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2016-08_dc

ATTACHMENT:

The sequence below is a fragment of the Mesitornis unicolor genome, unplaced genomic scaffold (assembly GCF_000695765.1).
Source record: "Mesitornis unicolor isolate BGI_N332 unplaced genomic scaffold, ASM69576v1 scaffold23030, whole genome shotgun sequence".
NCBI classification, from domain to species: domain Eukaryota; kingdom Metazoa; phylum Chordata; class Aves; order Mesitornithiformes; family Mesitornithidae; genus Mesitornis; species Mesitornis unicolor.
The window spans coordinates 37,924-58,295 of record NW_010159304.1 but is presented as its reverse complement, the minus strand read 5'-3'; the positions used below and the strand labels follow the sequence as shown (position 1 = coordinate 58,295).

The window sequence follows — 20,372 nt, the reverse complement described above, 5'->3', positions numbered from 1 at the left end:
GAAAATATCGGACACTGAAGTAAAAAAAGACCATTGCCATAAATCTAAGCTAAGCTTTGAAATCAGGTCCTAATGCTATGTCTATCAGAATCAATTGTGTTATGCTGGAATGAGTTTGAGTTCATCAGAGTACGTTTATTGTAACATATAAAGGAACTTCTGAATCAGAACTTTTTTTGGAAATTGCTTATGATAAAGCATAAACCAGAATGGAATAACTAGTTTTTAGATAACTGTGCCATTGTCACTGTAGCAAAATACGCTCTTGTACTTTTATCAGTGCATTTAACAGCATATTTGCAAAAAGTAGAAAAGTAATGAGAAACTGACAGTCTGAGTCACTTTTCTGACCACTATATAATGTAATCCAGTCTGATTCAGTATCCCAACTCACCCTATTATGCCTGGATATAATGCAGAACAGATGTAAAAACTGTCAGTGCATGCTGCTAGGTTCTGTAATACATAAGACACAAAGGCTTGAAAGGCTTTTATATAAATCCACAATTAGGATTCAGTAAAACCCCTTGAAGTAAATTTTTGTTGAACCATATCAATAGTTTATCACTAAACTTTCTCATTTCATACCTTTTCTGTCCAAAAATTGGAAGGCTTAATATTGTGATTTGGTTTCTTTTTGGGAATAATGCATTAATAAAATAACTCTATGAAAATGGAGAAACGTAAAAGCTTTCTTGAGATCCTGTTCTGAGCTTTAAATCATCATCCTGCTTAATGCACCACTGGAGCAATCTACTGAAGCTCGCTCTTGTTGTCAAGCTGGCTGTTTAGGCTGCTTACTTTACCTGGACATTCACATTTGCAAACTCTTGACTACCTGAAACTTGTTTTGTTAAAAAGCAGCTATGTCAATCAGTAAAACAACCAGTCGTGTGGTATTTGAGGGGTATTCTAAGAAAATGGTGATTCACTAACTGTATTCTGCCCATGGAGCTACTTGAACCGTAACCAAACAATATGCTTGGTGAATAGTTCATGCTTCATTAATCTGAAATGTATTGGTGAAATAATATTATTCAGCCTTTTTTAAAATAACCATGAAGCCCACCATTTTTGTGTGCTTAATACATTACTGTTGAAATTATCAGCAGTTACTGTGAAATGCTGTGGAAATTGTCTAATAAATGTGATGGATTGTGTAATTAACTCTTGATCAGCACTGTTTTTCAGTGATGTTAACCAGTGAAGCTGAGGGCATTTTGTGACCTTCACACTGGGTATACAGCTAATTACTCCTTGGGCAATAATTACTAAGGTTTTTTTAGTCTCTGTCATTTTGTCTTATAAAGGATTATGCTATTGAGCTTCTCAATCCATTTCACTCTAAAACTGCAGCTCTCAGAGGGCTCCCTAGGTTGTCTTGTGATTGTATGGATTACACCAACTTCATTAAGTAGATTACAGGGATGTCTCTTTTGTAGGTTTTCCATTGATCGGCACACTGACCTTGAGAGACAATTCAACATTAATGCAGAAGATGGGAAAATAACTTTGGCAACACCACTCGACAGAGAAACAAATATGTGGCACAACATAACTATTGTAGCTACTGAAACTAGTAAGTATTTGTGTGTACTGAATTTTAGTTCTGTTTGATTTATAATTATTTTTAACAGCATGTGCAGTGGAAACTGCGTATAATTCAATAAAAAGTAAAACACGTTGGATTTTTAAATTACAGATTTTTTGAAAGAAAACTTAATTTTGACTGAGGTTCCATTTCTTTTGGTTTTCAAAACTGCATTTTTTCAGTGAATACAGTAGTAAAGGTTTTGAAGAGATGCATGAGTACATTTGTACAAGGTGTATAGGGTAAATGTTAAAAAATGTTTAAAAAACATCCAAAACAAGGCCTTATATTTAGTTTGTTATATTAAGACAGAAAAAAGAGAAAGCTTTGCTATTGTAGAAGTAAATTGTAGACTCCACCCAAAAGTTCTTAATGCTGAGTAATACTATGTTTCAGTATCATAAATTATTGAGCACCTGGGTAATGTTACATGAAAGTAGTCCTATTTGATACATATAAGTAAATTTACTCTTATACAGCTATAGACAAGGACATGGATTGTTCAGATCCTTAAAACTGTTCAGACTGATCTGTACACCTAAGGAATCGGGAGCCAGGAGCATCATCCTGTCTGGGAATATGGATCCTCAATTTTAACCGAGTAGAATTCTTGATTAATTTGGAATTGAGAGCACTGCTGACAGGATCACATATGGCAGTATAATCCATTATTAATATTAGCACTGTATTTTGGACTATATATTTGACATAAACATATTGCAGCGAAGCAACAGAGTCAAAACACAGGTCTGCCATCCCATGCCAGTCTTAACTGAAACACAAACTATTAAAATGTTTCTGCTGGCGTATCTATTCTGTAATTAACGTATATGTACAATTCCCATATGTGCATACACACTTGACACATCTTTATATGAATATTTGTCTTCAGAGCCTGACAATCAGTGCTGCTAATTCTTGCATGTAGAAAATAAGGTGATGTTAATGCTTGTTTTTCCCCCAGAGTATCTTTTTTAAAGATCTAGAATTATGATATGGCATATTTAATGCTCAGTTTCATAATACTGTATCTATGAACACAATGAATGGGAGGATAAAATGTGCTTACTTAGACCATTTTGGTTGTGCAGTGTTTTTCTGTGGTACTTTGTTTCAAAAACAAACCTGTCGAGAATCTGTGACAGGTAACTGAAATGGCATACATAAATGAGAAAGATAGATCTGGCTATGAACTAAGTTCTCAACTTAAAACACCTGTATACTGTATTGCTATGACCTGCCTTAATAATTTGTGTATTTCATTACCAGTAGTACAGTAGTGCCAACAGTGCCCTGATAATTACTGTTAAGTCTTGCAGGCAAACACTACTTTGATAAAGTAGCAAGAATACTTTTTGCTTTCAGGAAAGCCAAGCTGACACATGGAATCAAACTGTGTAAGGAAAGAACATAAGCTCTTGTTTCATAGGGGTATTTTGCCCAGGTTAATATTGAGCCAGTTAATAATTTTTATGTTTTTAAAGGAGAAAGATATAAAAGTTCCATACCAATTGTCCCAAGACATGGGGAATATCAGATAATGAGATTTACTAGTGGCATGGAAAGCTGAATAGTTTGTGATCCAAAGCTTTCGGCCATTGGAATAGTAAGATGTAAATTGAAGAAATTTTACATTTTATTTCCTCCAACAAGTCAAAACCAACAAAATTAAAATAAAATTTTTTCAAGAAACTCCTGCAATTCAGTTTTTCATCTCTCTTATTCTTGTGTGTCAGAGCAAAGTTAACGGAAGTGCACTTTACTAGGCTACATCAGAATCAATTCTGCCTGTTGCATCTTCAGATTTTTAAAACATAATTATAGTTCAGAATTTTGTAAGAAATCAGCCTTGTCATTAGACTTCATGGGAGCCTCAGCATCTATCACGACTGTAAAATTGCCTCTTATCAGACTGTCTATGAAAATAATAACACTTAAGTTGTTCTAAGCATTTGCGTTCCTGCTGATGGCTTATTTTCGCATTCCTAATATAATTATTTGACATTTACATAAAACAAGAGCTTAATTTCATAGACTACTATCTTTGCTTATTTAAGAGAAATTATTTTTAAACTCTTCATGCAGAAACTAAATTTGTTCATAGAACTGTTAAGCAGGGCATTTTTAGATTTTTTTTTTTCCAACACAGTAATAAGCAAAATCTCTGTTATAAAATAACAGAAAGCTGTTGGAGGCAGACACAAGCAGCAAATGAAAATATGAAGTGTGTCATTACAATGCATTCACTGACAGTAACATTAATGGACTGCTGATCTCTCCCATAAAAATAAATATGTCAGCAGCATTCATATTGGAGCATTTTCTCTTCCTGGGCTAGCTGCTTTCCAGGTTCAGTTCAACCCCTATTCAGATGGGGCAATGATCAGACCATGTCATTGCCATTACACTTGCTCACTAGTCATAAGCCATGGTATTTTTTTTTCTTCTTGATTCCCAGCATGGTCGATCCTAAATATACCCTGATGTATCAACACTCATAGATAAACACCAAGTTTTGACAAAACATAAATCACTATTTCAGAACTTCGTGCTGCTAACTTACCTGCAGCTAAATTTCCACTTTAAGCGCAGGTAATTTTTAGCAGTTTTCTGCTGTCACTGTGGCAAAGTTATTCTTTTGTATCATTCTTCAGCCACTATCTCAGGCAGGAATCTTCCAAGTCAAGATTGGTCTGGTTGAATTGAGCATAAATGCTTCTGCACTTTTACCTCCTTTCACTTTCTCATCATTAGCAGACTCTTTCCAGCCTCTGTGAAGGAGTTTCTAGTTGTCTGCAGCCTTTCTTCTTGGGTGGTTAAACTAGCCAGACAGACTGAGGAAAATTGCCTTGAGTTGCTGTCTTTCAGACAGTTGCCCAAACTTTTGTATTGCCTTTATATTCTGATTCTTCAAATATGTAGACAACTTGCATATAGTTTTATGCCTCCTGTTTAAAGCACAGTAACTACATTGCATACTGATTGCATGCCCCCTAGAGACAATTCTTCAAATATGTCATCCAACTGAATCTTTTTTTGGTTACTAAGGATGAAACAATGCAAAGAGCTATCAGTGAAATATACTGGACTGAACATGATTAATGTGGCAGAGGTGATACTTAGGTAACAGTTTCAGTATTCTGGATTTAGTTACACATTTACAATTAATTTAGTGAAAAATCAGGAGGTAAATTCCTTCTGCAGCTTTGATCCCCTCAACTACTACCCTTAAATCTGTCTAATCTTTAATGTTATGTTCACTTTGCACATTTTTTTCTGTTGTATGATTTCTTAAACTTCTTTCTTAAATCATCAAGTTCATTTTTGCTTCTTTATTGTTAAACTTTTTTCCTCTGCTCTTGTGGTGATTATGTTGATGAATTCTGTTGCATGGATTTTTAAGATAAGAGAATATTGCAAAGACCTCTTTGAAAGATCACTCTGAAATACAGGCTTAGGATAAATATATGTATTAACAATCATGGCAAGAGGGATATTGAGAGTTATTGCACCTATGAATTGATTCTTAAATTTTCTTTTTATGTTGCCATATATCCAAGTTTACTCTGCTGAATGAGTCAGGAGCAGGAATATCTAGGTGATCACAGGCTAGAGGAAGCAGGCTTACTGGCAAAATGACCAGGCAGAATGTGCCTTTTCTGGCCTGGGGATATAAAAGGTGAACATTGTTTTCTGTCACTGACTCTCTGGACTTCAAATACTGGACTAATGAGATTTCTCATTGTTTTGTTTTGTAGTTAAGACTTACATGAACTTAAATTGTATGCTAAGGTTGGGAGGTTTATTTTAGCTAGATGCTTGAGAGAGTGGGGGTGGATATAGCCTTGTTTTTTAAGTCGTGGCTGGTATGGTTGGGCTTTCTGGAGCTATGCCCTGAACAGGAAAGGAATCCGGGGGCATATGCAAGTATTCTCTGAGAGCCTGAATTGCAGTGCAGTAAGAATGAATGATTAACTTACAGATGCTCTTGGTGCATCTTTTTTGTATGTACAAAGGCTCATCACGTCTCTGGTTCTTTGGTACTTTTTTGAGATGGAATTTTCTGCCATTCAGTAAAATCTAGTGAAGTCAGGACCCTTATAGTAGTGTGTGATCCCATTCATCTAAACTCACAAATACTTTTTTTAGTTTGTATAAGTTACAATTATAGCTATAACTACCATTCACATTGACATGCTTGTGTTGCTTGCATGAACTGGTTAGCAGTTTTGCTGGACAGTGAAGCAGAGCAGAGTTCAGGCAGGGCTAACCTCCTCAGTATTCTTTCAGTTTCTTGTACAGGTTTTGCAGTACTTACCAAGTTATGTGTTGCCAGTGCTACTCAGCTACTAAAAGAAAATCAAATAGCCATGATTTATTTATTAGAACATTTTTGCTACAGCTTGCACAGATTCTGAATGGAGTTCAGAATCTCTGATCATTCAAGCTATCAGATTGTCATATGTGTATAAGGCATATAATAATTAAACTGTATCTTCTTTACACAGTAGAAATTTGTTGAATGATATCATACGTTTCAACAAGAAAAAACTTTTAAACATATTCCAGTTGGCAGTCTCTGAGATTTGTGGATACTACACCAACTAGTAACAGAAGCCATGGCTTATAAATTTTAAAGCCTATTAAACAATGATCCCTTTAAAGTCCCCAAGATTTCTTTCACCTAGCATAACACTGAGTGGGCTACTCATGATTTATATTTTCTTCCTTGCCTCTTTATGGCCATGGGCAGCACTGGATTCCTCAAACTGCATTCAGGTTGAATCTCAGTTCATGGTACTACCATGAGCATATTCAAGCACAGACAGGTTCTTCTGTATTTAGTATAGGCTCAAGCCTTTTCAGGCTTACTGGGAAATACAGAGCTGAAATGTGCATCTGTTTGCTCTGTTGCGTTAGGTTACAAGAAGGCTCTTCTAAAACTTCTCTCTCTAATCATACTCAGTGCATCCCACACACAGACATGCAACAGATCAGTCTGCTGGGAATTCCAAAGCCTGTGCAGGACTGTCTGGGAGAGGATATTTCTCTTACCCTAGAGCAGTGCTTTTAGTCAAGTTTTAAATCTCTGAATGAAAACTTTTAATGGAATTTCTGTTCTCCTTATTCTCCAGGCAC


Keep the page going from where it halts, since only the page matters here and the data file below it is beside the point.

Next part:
D+C  e-Paper  August 2016 35 well-defined targets serve the pur­ poses of implementation, reporting and monitoring. Soft enforcement mechanisms such as peer reviews pro­ vide opportunities for learning and are also valuable tools to assess and encourage progress. 7. Roles and responsibilities must be defined unambiguously in order to ensure accountability. 8. It is necessary to focus on results, not inputs. The ability to demon­ strate a straightforward link between resources and outcomes helps to bring actors on board and to keep them committed. 9. Progress towards goals and targets must be monitored. Solid data serves evidence-based decision-making and facilitates accountability. 10. Sufficient financial resources must be mobilised and used effectively. With­ out reliable and predictable funding, partnerships can neither pursue long- term strategies nor spur innovation. Moreover, the pooled funds are an important incentive for joint action and reduce the risk of fragmentation. These ten rules make obvious sense. That is not surprising, since they are rooted in the empirical evidence of 10 other case studies apart from assessing the GPEDC. The DCR 2015 also deals with: ■ ■ the Bill and Melinda Gates Foundations’ engagement in partnerships such as the vaccine alliance Gavi, the Global Fund to Fight AIDS, Tuberculosis and Malaria and others, ■ ■ the Global Partnership for Education, ■ ■ Sustainable Energy for All (SE4All), ■ ■ the Aid-for-Trade Initiative (AfT), ■ ■ the Effective Institutions Platform (EIP), ■ ■ the International Dialogue on Peace­ building and Statebuilding (IDPS), ■ ■ the Partnership in Statistics for Develop­ ment in the 21st Century (PARIS21), ■ ■ the Grow Africa partnership and ■ ■ Reducing Emission from Deforestation and Forest Degradation (REDD+). If decision-makers stick to the principles listed above, the SDGs can be achieved. This is the way to start a virtuous cir­ cle of action, with good results leading to further commitment which again delivers good results. The alternative is business as usual, which is likey to result in a vicious circle of failure that undermines global governance, dimin­ ishes trust and delivers only very limited results. Link OECD: Development Co-operation Report 2015 – Making partnerships effective coalitions for action. http://www.oecd.org/dac/development-co-operation- report-20747721.htm Hildegard Lingnau wrote this essay in her capacity as senior counsellor at the OECD. She has since become the head of cooperation at the German Embassy in Kenya. This contribution reflects her personal views. [email protected] Keeping up the momentum Growing global interdependence is noth- ing new. Global governance, however, has not kept pace. Policies are still mostly drafted and implemented at the nation state level, even though most challenges are international and cannot be dealt with by national governments acting on their own. Global warming, contagious diseases and financial stability are only three of many examples. Globalisation is making the notion of state sovereignty problematic. Forms of inter- national cooperation are changing and forming a complex system of global gov- ernance. This system, however, is ham- pered by many things, including the un­ even performance of governments in regard to international commitments and the insufficient harmonisation of develop- ment efforts. According to the UN Committee for Devel- opment Policy, “important areas of com- mon interest are currently not covered, or sparsely covered, by global governance mechanisms, while other areas are consid- ered to be overdetermined or overregu- lated.” Indeed, multilateral initiatives of the past two decades did not improve global governance as desired. Important steps included the UN summits on Financing for Development in Monter- rey (2002), Doha (2010) and Addis Ababa (2015), the annual UN climate summits or the High-Level Forums on Aid Effective- ness in Rome (2003), Paris (2005), Accra (2008) and Busan (2011). Some principles bear repetition. They include the five pillars of aid and develop- ment-effectiveness as were spelled out in the Paris Declaration at the High-Level Forum in 2005: ■ ■ Ownership: developing countries are the owners of their development. ■ ■ Alignment: development assistance must be aligned to their policies, institu- tions and proceedures. ■ ■ Harmonisation: donor governments’ development partners must harmonise their action. ■ ■ Managing for results: management must be geared to results. ■ ■ Mutual accountability: the parties involved must be mutually accountable. Though these principles have left their mark on development cooperation, imple- mentation has been uneven. The confer- ence in Nairobi in November/December this year will provide an opportunity to discuss the matter and update the coop- eration principles: the Kenyan govern- ment will host the second High-Level Meeting (HLM2) of the Global Partnership for Effective Development Partnership (GPEDC). The GPEDC was launched in Busan in 2011 to keep up the momentum of the aid/ development-effectiveness agenda. On behalf of the OECD, researchers have assessed its strong and weak points. The involvement of cabinet-level leaders has helped drive the aid/development-effec- tiveness agenda, and so did the well- defined principles and ongoing monitor- ing. Downsides, however, included the great complexity of the agenda and the lack of instruments to enforce non-bind- ing commitments. The GPEDC could ben- efit from applying the guidelines for good partnerships that the OECD has spelled out in its Development Cooperation Report 2015, which is based on the empiri- cal evidence of the GPEDC and 10 other global partnerships (see main article). Link http://effectivecooperation.org/monitoring-country- progress/explore-monitoring-data/

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